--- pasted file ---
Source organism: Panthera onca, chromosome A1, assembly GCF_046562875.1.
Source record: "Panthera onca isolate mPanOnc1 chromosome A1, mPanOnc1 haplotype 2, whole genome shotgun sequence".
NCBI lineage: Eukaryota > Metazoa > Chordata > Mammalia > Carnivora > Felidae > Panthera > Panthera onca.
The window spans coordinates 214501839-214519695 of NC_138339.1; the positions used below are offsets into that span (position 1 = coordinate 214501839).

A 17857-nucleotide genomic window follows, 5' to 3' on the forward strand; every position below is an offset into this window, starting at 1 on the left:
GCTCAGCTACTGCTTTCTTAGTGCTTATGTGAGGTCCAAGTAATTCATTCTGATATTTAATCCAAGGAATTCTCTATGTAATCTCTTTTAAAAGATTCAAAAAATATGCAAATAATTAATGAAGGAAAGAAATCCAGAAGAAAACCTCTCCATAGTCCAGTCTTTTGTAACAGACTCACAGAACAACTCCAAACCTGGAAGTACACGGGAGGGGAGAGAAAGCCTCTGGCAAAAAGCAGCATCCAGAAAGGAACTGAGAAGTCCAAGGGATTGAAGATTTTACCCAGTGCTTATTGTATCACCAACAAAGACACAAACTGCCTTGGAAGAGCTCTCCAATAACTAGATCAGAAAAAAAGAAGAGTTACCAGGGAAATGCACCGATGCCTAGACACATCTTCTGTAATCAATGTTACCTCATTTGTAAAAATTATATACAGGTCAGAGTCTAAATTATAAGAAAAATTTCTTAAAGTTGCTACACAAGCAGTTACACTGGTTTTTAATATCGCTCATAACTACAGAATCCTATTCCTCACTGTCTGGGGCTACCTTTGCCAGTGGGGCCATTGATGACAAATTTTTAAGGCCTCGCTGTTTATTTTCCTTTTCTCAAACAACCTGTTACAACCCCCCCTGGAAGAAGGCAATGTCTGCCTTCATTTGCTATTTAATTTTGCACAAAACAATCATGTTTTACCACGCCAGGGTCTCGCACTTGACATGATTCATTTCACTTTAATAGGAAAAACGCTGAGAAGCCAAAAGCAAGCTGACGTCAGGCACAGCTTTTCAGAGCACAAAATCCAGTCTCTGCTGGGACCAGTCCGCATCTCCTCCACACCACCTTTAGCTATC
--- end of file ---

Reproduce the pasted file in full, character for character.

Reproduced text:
Source organism: Panthera onca, chromosome A1, assembly GCF_046562875.1.
Source record: "Panthera onca isolate mPanOnc1 chromosome A1, mPanOnc1 haplotype 2, whole genome shotgun sequence".
NCBI lineage: Eukaryota > Metazoa > Chordata > Mammalia > Carnivora > Felidae > Panthera > Panthera onca.
The window spans coordinates 214501839-214519695 of NC_138339.1; the positions used below are offsets into that span (position 1 = coordinate 214501839).

A 17857-nucleotide genomic window follows, 5' to 3' on the forward strand; every position below is an offset into this window, starting at 1 on the left:
GCTCAGCTACTGCTTTCTTAGTGCTTATGTGAGGTCCAAGTAATTCATTCTGATATTTAATCCAAGGAATTCTCTATGTAATCTCTTTTAAAAGATTCAAAAAATATGCAAATAATTAATGAAGGAAAGAAATCCAGAAGAAAACCTCTCCATAGTCCAGTCTTTTGTAACAGACTCACAGAACAACTCCAAACCTGGAAGTACACGGGAGGGGAGAGAAAGCCTCTGGCAAAAAGCAGCATCCAGAAAGGAACTGAGAAGTCCAAGGGATTGAAGATTTTACCCAGTGCTTATTGTATCACCAACAAAGACACAAACTGCCTTGGAAGAGCTCTCCAATAACTAGATCAGAAAAAAAGAAGAGTTACCAGGGAAATGCACCGATGCCTAGACACATCTTCTGTAATCAATGTTACCTCATTTGTAAAAATTATATACAGGTCAGAGTCTAAATTATAAGAAAAATTTCTTAAAGTTGCTACACAAGCAGTTACACTGGTTTTTAATATCGCTCATAACTACAGAATCCTATTCCTCACTGTCTGGGGCTACCTTTGCCAGTGGGGCCATTGATGACAAATTTTTAAGGCCTCGCTGTTTATTTTCCTTTTCTCAAACAACCTGTTACAACCCCCCCTGGAAGAAGGCAATGTCTGCCTTCATTTGCTATTTAATTTTGCACAAAACAATCATGTTTTACCACGCCAGGGTCTCGCACTTGACATGATTCATTTCACTTTAATAGGAAAAACGCTGAGAAGCCAAAAGCAAGCTGACGTCAGGCACAGCTTTTCAGAGCACAAAATCCAGTCTCTGCTGGGACCAGTCCGCATCTCCTCCACACCACCTTTAGCTATC